9. I haven't any experience with Ikoflex IIA, but my estate sale Rolleicord V definitely needed a perplex viewfinder screen and is now quite useable. It's a nice, plain and simple TLR.

    Afer looking at the shutter release location on just on the Ikoflex a few minutes ago, I can see an improvement there as well. Since, I always use a cable release with the Rolleicord as it has a combined lever to tension and release the shutter.

    You say the Ikoflex is a heavy beast. I find that interesting. Since, I have a Zeiss-Ikon Super Ikonta B that is a dream come true on windy days. The Rolleicord V is way lighter by comparison. Sometimes I'm afraid it might blow away if the wind picks up a bit.

    If the Ikoflex is built anywhere near the standard of the Super Ikonta B, it must be as solid as a battleship.
  10. Andrew, after reading your post, I weigh my Ikoflex IIa at 2lbs/8oz x Rollei MX-EVS at 2lbs/5oz x Rolleicord Vb at 2lbs/1oz.
  11. Lord won't you buy me a Zeiss Ikon twin lens<BR>
    My friends all shoot Rolleis<BR>
    I must make amends
    stuart_pratt likes this.
  12. hehh :eek:)
  13. I love my Ikoflex IIa. I like it better than a Rollei. I like the knob wind and automatic film stop and the shutter sound. The shutter button is my least favorite part, its difficult to use withour causing camera shake. I hate the bayonet filters on the Rollei, much prefer the Ikoflex's 35.5mm screw mount. I would say the Ikoflex is equal quality to the Rollei, its certainly as heavy. Perhaps the lenses are not quite as sharp as the best Rollei ones but I'm not obsessed with sharpness.
    Ranssu1 likes this.
  14. Unless you want the Planar/Xenotar lens, Ikoflex with Tessar is a good as a Rolleiflex and better than a Rolleicord. I have several of each. I would definitely prefer the Ikoflex over the Yashica and most of the other Japanese TLRs. My II has a Tessar and My IIa (second version) (built like a tank) has a coated Opton Tessar (No Xenars).
  15. That's a great point re the superior shutter button on various Ikoflex models.
    My Rolleicord Vb has an awful double action lever to charge and fire the shutter.

    The Ikoflex avails itself of a super-bright viewfinder consisting of a condenser
    and focus screen arrangement which is much brighter and easier to focus than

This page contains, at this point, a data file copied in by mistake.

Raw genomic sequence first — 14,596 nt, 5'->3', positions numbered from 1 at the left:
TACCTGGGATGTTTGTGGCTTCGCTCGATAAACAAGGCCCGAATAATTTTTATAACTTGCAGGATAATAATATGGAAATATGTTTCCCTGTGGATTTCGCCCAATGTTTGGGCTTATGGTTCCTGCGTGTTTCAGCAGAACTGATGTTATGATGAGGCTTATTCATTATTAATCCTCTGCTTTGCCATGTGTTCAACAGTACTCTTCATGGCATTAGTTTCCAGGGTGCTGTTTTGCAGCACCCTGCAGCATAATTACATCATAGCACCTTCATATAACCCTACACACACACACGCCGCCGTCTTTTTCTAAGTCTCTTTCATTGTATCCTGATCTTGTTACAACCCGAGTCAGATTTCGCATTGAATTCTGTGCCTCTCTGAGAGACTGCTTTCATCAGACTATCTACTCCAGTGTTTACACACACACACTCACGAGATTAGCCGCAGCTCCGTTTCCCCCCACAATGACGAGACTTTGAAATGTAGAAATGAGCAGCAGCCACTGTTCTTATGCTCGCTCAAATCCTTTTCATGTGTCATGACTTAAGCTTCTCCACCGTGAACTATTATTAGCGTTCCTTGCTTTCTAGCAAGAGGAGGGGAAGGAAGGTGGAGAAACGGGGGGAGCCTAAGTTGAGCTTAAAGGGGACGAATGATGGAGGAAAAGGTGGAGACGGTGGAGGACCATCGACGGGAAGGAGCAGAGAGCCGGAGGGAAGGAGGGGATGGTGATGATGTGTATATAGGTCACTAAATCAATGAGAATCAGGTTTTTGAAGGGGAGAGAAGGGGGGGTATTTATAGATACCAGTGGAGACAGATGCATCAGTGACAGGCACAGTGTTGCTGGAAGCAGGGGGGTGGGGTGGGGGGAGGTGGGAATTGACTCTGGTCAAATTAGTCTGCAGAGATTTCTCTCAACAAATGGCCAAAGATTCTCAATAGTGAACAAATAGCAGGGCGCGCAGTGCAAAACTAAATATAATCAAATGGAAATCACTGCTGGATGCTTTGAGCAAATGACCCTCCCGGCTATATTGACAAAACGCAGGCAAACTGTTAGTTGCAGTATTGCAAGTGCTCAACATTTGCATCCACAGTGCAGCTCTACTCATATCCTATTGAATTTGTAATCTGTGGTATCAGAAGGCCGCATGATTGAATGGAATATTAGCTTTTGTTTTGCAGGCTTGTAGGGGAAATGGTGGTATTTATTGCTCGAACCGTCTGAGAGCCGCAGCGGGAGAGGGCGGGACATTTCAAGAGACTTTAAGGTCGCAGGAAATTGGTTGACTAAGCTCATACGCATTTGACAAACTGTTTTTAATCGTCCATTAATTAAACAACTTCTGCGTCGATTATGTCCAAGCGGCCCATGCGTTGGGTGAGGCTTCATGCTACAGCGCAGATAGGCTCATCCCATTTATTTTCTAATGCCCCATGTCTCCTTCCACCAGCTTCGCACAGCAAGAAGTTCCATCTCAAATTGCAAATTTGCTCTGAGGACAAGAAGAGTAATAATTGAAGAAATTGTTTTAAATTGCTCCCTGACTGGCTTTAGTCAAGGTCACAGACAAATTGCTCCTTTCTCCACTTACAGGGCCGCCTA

the pedestrian Rollei ground glass.

    Don't get me wrong, I love the Vb but have a great appreciation of Zeiss-Ikon
    products and engineering.
  16. My TLRs are 'second-string' and that includes my Ikoflex 1c (summary at Zeiss Ikoflex Ic ).
    In the Novar lens version which I have, the optics are nowhere near those of Rolleiflex (who, somewhat ironically, got the best Zeiss Ikon lenses).

    Like so many Zeiss products, overcomplex and less convenient to use than competing products.

    The Compendium book referenced above tells the sad, sad story.

    Mind you, I am a great fan of Zeiss, but somehow they just overdid things to the point where profit was minimal.
  17. FWIW, I was happy with an Ikoflex Ib with Novar lens, which I bought to see if TLRs were for me. The Novar was OK at f/8 and below, and I got several good pictures from it.

    Then I gave the Ikoflex to a friend and got a Minolta Autocord, which is my main 120 camera now. I also have a Rolleicord Vb with Tessar, which is nice, although I do not like the darn double-action shutter because of the lateral movement needed to release.
  18. My favorite TLR is the Minolta Autocord. The film stays really flat and the lever focus is really nice. The Ikoflex just seems more complex than necessary.
  19. Aside from the 620 film, my favorite medium format TLR camera is the Kodak Reflex II. Pin-sharp 80mm f/3.5, 4-element dual Anastar lenses and the first TLR to employ the Fresnel lens. Was brighter than any other at the time.